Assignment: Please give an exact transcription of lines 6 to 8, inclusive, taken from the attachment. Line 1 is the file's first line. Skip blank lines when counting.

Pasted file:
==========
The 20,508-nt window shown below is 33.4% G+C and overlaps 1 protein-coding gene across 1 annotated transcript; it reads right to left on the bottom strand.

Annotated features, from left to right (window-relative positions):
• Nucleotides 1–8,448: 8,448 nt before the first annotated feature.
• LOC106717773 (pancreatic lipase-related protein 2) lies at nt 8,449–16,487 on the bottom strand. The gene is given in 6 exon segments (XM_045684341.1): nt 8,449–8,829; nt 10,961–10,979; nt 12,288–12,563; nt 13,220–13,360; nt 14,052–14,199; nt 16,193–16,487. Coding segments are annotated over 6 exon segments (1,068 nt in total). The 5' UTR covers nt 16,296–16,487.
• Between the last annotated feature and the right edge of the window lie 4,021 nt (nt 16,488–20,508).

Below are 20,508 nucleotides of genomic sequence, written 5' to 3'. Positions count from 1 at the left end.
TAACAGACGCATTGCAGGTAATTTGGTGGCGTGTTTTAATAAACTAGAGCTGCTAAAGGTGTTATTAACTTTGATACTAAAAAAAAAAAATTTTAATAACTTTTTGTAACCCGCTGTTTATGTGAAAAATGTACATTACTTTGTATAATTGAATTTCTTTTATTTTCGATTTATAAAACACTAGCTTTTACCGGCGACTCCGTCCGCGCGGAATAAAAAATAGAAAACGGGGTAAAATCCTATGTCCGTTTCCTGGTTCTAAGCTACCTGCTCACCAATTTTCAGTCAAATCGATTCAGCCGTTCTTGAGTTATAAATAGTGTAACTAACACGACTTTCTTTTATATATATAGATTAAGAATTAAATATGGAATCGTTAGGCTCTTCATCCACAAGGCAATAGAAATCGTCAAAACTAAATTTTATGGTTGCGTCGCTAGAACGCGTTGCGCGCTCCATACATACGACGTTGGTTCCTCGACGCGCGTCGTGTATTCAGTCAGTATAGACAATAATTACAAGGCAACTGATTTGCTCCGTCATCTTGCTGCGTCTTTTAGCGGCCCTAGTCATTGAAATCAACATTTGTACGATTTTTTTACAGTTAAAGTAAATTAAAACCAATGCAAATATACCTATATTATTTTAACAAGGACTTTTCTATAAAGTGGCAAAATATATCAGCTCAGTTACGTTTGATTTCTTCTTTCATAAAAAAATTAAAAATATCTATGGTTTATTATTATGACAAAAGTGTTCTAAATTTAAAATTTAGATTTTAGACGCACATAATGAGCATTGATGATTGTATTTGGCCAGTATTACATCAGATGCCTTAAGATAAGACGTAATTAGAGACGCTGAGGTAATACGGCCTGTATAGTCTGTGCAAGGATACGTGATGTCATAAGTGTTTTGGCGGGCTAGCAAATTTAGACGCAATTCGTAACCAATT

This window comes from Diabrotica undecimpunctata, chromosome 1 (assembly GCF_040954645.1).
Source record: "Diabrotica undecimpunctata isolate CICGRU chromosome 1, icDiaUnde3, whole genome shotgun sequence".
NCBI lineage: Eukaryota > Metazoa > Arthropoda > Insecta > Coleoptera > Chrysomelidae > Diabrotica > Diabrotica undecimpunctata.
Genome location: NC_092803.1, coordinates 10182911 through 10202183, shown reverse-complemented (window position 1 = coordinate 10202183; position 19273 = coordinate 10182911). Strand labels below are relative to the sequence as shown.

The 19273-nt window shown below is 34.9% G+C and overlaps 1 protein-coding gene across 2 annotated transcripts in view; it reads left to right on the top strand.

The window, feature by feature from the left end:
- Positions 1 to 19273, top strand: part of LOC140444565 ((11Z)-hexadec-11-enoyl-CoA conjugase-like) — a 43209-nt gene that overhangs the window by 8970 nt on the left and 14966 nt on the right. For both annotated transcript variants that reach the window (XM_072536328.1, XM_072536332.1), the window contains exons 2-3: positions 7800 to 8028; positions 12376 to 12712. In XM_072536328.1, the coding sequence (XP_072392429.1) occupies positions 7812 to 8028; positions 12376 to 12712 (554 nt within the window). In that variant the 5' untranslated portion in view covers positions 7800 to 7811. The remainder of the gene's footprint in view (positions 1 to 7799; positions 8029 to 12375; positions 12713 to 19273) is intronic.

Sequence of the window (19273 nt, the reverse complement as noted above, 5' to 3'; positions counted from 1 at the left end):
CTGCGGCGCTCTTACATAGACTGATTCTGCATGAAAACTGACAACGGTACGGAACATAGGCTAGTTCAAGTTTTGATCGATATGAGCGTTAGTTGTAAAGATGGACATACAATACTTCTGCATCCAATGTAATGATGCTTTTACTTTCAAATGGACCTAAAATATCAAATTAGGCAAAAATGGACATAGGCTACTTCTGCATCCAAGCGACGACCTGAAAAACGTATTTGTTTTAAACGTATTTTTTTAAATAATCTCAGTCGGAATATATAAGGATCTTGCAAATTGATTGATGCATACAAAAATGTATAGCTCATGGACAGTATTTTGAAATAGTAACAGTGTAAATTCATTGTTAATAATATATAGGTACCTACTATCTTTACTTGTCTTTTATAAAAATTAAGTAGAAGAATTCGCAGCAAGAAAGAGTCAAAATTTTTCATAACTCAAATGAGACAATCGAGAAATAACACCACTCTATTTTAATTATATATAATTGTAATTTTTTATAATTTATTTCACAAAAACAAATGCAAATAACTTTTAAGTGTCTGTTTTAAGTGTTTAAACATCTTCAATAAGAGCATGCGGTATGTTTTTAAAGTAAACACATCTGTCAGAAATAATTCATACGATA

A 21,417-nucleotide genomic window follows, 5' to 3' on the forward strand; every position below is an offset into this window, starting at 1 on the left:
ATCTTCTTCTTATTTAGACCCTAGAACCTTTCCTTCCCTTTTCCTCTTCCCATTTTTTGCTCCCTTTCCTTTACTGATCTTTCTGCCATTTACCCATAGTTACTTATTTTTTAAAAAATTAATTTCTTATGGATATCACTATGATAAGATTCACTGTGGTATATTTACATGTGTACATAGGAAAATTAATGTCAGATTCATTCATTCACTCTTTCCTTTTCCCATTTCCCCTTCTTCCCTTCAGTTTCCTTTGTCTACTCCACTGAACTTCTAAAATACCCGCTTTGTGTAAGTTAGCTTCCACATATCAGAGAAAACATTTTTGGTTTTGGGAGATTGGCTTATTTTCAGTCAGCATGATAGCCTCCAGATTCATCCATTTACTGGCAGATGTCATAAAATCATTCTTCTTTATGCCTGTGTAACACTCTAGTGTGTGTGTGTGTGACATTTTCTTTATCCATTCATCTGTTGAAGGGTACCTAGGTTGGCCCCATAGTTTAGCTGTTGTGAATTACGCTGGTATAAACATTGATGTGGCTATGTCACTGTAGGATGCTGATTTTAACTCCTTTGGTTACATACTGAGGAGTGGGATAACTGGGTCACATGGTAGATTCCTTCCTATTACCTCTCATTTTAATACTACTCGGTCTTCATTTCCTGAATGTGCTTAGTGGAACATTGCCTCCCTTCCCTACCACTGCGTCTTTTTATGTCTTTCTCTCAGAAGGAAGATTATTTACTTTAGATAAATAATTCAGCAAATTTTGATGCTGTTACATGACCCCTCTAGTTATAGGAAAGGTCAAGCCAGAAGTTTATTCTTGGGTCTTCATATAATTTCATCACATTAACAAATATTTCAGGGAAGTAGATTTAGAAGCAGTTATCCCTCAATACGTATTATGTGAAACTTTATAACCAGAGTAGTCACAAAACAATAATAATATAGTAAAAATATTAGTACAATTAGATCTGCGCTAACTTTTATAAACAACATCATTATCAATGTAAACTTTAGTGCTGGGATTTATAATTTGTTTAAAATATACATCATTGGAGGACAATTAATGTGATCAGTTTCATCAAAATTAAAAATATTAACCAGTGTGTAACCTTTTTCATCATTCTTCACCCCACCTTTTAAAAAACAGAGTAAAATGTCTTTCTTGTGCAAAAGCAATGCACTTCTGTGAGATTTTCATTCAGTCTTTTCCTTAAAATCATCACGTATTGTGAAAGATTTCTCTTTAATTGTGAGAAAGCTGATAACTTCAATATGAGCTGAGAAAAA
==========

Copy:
Below are 20,508 nucleotides of genomic sequence, written 5' to 3'. Positions count from 1 at the left end.
TAACAGACGCATTGCAGGTAATTTGGTGGCGTGTTTTAATAAACTAGAGCTGCTAAAGGTGTTATTAACTTTGATACTAAAAAAAAAAAATTTTAATAACTTTTTGTAACCCGCTGTTTATGTGAAAAATGTACATTACTTTGTATAATTGAATTTCTTTTATTTTCGATTTATAAAACACTAGCTTTTACCGGCGACTCCGTCCGCGCGGAATAAAAAATAGAAAACGGGGTAAAATCCTATGTCCGTTTCCTGGTTCTAAGCTACCTGCTCACCAATTTTCAGTCAAATCGATTCAGCCGTTCTTGAGTTATAAATAGTGTAACTAACACGACTTTCTTTTATATATATAGATTAAGAATTAAATATGGAATCGTTAGGCTCTTCATCCACAAGGCAATAGAAATCGTCAAAACTAAATTTTATGGTTGCGTCGCTAGAACGCGTTGCGCGCTCCATACATACGACGTTGGTTCCTCGACGCGCGTCGTGTATTCAGTCAGTATAGACAATAATTACAAGGCAACTGATTTGCTCCGTCATCTTGCTGCGTCTTTTAGCGGCCCTAGTCATTGAAATCAACATTTGTACGATTTTTTTACAGTTAAAGTAAATTAAAACCAATGCAAATATACCTATATTATTTTAACAAGGACTTTTCTATAAAGTGGCAAAATATATCAGCTCAGTTACGTTTGATTTCTTCTTTCATAAAAAAATTAAAAATATCTATGGTTTATTATTATGACAAAAGTGTTCTAAATTTAAAATTTAGATTTTAGACGCACATAATGAGCATTGATGATTGTATTTGGCCAGTATTACATCAGATGCCTTAAGATAAGACGTAATTAGAGACGCTGAGGTAATACGGCCTGTATAGTCTGTGCAAGGATACGTGATGTCATAAGTGTTTTGGCGGGCTAGCAAATTTAGACGCAATTCGTAACCAATT

This window comes from Diabrotica undecimpunctata, chromosome 1 (assembly GCF_040954645.1).